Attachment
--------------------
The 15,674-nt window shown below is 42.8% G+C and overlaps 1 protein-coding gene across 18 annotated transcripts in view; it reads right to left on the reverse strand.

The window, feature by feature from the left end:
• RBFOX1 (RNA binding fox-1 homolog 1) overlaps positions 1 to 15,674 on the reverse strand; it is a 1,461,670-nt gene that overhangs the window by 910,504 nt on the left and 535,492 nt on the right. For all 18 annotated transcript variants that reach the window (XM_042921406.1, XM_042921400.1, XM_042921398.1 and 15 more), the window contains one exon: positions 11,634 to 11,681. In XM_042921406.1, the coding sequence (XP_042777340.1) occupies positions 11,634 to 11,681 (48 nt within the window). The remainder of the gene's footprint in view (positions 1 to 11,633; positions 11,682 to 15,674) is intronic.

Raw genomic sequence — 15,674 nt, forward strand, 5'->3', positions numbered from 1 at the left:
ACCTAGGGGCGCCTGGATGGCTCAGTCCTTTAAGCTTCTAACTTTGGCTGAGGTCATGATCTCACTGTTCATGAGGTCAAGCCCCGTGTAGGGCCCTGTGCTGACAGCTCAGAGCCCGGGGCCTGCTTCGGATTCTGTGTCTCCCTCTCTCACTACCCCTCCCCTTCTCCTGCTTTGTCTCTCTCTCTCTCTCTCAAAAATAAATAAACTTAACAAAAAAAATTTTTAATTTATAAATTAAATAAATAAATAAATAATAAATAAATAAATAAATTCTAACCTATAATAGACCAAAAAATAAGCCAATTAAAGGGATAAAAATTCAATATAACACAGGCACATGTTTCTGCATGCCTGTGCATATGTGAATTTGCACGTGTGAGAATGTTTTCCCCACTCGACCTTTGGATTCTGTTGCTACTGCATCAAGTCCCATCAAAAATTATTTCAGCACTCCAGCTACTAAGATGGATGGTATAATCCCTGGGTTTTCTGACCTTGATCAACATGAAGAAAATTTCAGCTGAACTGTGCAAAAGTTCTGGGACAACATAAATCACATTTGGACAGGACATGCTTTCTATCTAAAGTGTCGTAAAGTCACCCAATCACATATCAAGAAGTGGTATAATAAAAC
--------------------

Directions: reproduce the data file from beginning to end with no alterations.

The 15,674-nt window shown below is 42.8% G+C and overlaps 1 protein-coding gene across 18 annotated transcripts in view; it reads right to left on the reverse strand.

The window, feature by feature from the left end:
• RBFOX1 (RNA binding fox-1 homolog 1) overlaps positions 1 to 15,674 on the reverse strand; it is a 1,461,670-nt gene that overhangs the window by 910,504 nt on the left and 535,492 nt on the right. For all 18 annotated transcript variants that reach the window (XM_042921406.1, XM_042921400.1, XM_042921398.1 and 15 more), the window contains one exon: positions 11,634 to 11,681. In XM_042921406.1, the coding sequence (XP_042777340.1) occupies positions 11,634 to 11,681 (48 nt within the window). The remainder of the gene's footprint in view (positions 1 to 11,633; positions 11,682 to 15,674) is intronic.

Raw genomic sequence — 15,674 nt, forward strand, 5'->3', positions numbered from 1 at the left:
ACCTAGGGGCGCCTGGATGGCTCAGTCCTTTAAGCTTCTAACTTTGGCTGAGGTCATGATCTCACTGTTCATGAGGTCAAGCCCCGTGTAGGGCCCTGTGCTGACAGCTCAGAGCCCGGGGCCTGCTTCGGATTCTGTGTCTCCCTCTCTCACTACCCCTCCCCTTCTCCTGCTTTGTCTCTCTCTCTCTCTCTCAAAAATAAATAAACTTAACAAAAAAAATTTTTAATTTATAAATTAAATAAATAAATAAATAATAAATAAATAAATAAATTCTAACCTATAATAGACCAAAAAATAAGCCAATTAAAGGGATAAAAATTCAATATAACACAGGCACATGTTTCTGCATGCCTGTGCATATGTGAATTTGCACGTGTGAGAATGTTTTCCCCACTCGACCTTTGGATTCTGTTGCTACTGCATCAAGTCCCATCAAAAATTATTTCAGCACTCCAGCTACTAAGATGGATGGTATAATCCCTGGGTTTTCTGACCTTGATCAACATGAAGAAAATTTCAGCTGAACTGTGCAAAAGTTCTGGGACAACATAAATCACATTTGGACAGGACATGCTTTCTATCTAAAGTGTCGTAAAGTCACCCAATCACATATCAAGAAGTGGTATAATAAAAC